First Hand: Darryl Warner

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I’m a native New Yorker. I’m 47. I have some emotional problems so I live on disability checks. A few years ago, I was living in a cheap hotel in Harlem and the owner wanted tenants who paid more. So he told the police I was doing vandalism. He said I smashed elevator doors and threw paint down the stairs. He had me arrested three times for that and finally kicked me out. First I tried a few other SROs [single-room-occupancy hotels]. I was at one on 112th Street that was really, really bad. There was active drug use, people always hanging out in the lobby. The landlord brutalized residents. The building was kind of run down.

I tried looking around for another SRO, but there was nothing available. There just aren’t many left. There’s a consensus in this city that they need to get rid of the SROs. They say they bring down property values. But for guys like me, there’s nowhere else to go. It’s either this or homeless shelters or mental hospitals. And you don’t want to stay there: They’re very scary.

What’s also happened is that the SROs that are left in Manhattan have been taken over by organizations that provide special needs housing. I went to one of them that seemed nice. A woman said, “Mr. Warner, you’re not HIV positive, you’re not a hardcore drug and alcohol addict. You don’t fall in any of our categories. We can’t help you.”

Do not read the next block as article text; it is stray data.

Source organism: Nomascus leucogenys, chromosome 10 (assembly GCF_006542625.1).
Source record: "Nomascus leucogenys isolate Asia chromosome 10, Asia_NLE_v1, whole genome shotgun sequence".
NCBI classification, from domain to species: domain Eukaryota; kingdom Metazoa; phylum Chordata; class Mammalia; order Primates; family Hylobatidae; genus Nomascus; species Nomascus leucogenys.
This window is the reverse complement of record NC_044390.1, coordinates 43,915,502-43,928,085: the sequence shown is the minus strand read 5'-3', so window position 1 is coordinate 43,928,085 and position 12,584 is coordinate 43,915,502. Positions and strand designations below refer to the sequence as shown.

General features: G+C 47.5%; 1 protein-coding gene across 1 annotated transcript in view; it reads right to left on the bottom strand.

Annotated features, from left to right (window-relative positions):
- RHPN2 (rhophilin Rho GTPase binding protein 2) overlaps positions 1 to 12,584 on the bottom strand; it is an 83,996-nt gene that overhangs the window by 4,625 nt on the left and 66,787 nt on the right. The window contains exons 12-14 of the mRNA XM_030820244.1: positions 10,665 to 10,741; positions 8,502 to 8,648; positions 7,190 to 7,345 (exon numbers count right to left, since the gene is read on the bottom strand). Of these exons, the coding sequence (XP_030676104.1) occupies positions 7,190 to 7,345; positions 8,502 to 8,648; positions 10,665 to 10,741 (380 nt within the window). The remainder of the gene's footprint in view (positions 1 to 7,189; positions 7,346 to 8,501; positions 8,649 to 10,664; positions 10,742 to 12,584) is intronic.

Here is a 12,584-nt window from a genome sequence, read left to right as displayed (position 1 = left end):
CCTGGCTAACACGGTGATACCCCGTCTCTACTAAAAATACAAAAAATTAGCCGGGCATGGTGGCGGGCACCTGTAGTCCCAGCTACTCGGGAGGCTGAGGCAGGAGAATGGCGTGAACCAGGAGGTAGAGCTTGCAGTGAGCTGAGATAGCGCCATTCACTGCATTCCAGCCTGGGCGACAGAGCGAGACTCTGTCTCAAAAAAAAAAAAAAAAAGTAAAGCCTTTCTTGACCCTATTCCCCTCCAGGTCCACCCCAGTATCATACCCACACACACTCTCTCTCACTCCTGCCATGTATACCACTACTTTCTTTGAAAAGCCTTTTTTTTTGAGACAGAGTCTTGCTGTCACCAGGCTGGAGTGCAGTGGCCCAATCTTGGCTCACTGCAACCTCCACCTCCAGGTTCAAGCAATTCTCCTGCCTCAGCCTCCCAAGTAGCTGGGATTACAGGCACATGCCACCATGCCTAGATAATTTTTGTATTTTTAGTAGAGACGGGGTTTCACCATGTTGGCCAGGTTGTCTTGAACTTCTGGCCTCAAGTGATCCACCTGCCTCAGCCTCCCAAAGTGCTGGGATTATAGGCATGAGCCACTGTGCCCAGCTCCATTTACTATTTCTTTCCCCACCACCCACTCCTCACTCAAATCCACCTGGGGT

It makes it very tough for someone who just wants a cheap private room. Places that used to be affordable, like Washington Heights and Hamilton Heights, the prices have gone through the roof. And there’s nothing new and affordable being built: All new housing is luxury housing. I’m on waiting lists for Mitchell-Lama housing and Section 8 vouchers, but it will be a long time. They’re very hard to get into.

I finally found this room way out here in the Rockaways. It’s the Siberia of New York City. I guess that’s where they put people like me. I pay $533 a month for a private room with a shower and a bath. It’s OK, but it could be better. The main thing is that the staff could do a lot more. This is supposed to be transitional housing, but they don’t pay much attention to us.

I talk to some of the others here about making improvements, or about organizing the tenants, but they won’t get involved. They’re afraid of being out on the street. There’s nowhere else to go.